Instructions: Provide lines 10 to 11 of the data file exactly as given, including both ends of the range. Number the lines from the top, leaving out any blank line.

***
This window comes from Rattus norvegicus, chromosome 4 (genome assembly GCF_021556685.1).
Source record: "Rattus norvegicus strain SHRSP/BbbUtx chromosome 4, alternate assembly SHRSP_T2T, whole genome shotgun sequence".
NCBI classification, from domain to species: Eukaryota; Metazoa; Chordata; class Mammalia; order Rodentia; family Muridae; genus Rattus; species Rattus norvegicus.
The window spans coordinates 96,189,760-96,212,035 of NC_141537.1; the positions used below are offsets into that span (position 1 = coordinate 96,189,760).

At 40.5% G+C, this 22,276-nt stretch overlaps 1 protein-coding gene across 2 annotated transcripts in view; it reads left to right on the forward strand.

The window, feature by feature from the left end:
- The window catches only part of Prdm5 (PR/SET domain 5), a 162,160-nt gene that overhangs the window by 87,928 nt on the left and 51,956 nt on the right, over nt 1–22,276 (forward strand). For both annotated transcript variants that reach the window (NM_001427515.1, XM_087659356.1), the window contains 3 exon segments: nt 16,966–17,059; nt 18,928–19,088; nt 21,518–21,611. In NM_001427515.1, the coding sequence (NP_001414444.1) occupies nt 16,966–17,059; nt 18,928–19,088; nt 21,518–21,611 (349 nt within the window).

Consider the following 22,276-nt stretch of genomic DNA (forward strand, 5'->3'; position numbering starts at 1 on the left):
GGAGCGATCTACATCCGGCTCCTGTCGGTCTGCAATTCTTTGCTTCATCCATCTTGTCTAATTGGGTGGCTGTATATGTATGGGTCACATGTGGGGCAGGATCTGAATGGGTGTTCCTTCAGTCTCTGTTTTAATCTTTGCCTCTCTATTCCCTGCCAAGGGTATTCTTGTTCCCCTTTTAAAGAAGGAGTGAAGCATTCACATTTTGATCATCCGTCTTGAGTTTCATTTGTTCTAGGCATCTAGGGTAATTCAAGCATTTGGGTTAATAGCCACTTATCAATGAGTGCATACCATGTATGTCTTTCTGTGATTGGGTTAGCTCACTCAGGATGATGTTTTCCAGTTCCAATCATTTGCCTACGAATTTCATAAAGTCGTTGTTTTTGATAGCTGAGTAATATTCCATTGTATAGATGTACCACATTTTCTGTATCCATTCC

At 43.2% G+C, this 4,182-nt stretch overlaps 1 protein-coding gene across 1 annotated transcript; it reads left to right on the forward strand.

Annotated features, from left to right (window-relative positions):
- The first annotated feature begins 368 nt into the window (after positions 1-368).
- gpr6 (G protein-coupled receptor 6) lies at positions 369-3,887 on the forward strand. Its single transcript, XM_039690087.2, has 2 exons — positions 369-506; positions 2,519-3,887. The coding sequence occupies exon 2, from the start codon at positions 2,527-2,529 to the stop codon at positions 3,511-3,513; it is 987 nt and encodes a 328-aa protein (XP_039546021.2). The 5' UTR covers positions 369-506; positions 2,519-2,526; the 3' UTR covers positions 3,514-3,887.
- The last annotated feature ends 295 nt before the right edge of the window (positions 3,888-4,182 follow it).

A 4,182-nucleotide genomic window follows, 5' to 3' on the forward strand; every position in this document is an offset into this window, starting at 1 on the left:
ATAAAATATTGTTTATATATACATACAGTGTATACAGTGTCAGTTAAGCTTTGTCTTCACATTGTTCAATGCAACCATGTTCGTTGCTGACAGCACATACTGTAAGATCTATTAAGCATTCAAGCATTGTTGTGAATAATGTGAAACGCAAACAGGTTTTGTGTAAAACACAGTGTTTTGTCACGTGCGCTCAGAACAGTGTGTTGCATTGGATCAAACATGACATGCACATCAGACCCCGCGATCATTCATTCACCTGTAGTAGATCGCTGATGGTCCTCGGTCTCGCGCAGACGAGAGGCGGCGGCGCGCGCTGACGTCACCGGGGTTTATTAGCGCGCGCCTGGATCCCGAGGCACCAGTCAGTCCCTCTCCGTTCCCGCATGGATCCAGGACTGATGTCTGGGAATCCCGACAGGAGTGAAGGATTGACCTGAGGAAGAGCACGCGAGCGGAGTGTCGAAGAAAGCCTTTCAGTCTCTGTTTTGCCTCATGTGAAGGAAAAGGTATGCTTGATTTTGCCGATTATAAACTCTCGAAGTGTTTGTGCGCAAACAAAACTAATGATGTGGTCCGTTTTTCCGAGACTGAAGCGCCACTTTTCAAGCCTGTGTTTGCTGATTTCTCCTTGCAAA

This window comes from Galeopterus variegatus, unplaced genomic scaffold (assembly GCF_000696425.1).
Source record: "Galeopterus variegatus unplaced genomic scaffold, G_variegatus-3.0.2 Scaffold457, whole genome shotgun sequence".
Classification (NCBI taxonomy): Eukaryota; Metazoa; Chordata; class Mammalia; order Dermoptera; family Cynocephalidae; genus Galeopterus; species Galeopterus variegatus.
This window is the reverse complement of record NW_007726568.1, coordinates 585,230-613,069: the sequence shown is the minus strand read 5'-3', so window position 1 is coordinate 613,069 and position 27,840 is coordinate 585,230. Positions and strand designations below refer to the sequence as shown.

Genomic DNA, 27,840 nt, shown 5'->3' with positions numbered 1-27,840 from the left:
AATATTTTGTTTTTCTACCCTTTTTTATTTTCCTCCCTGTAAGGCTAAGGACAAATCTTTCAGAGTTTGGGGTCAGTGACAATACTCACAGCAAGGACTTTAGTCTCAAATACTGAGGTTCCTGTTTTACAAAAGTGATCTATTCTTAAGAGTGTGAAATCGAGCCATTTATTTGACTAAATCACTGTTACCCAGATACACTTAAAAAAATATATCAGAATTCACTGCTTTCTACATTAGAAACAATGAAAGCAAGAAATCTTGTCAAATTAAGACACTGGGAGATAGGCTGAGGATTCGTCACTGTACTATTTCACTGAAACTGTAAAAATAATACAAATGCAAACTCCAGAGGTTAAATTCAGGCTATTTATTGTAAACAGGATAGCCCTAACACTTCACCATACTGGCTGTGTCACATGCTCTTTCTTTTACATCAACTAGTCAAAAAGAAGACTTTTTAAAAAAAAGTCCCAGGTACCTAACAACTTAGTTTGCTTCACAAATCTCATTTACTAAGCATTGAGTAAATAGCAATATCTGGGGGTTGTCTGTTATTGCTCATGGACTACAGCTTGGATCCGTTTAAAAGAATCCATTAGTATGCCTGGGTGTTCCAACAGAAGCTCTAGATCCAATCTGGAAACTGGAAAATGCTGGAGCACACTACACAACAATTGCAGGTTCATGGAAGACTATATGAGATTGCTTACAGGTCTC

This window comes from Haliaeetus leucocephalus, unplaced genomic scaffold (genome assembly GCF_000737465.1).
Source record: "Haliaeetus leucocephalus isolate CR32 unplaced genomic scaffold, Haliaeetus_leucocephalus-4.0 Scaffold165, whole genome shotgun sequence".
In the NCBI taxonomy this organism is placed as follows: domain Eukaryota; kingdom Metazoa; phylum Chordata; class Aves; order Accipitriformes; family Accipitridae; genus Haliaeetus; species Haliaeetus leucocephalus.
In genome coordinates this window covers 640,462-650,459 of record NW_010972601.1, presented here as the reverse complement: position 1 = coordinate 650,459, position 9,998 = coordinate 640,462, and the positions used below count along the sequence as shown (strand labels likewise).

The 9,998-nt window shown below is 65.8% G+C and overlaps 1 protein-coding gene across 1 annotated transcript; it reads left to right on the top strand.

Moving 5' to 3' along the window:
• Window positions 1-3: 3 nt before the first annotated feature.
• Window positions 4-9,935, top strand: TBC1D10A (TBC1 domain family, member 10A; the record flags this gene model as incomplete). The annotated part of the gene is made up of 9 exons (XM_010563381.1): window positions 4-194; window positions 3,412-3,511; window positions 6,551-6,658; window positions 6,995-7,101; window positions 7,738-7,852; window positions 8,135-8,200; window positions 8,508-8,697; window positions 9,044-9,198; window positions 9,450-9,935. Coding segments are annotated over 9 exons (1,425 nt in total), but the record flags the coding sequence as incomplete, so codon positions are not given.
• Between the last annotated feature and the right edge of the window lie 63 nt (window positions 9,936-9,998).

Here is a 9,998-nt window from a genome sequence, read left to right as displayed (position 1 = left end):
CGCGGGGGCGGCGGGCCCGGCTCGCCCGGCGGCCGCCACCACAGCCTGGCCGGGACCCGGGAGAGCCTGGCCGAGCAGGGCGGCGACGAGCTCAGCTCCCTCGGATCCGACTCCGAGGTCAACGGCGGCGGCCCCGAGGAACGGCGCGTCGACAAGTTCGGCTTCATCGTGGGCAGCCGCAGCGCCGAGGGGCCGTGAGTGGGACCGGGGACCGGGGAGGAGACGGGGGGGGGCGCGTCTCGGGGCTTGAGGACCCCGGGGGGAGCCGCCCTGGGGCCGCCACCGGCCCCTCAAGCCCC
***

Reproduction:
At 43.2% G+C, this 4,182-nt stretch overlaps 1 protein-coding gene across 1 annotated transcript; it reads left to right on the forward strand.

Annotated features, from left to right (window-relative positions):